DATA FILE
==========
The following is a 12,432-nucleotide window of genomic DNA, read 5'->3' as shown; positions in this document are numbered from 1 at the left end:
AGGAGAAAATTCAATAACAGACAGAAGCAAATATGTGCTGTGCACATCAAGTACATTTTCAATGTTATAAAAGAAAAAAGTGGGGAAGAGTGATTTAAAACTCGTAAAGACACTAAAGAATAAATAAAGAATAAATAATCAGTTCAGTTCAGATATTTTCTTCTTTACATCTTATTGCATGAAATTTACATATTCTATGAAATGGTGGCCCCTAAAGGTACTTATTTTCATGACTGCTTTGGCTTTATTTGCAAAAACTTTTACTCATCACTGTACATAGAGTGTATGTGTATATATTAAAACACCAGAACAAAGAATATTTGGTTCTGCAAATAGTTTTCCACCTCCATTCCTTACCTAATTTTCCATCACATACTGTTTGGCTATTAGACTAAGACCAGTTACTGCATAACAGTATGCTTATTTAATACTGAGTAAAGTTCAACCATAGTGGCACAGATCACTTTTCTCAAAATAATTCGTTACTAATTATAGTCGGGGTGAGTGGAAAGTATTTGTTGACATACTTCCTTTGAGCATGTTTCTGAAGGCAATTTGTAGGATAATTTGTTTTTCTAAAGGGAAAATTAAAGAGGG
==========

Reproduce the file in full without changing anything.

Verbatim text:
The following is a 12,432-nucleotide window of genomic DNA, read 5'->3' as shown; positions in this document are numbered from 1 at the left end:
AGGAGAAAATTCAATAACAGACAGAAGCAAATATGTGCTGTGCACATCAAGTACATTTTCAATGTTATAAAAGAAAAAAGTGGGGAAGAGTGATTTAAAACTCGTAAAGACACTAAAGAATAAATAAAGAATAAATAATCAGTTCAGTTCAGATATTTTCTTCTTTACATCTTATTGCATGAAATTTACATATTCTATGAAATGGTGGCCCCTAAAGGTACTTATTTTCATGACTGCTTTGGCTTTATTTGCAAAAACTTTTACTCATCACTGTACATAGAGTGTATGTGTATATATTAAAACACCAGAACAAAGAATATTTGGTTCTGCAAATAGTTTTCCACCTCCATTCCTTACCTAATTTTCCATCACATACTGTTTGGCTATTAGACTAAGACCAGTTACTGCATAACAGTATGCTTATTTAATACTGAGTAAAGTTCAACCATAGTGGCACAGATCACTTTTCTCAAAATAATTCGTTACTAATTATAGTCGGGGTGAGTGGAAAGTATTTGTTGACATACTTCCTTTGAGCATGTTTCTGAAGGCAATTTGTAGGATAATTTGTTTTTCTAAAGGGAAAATTAAAGAGGG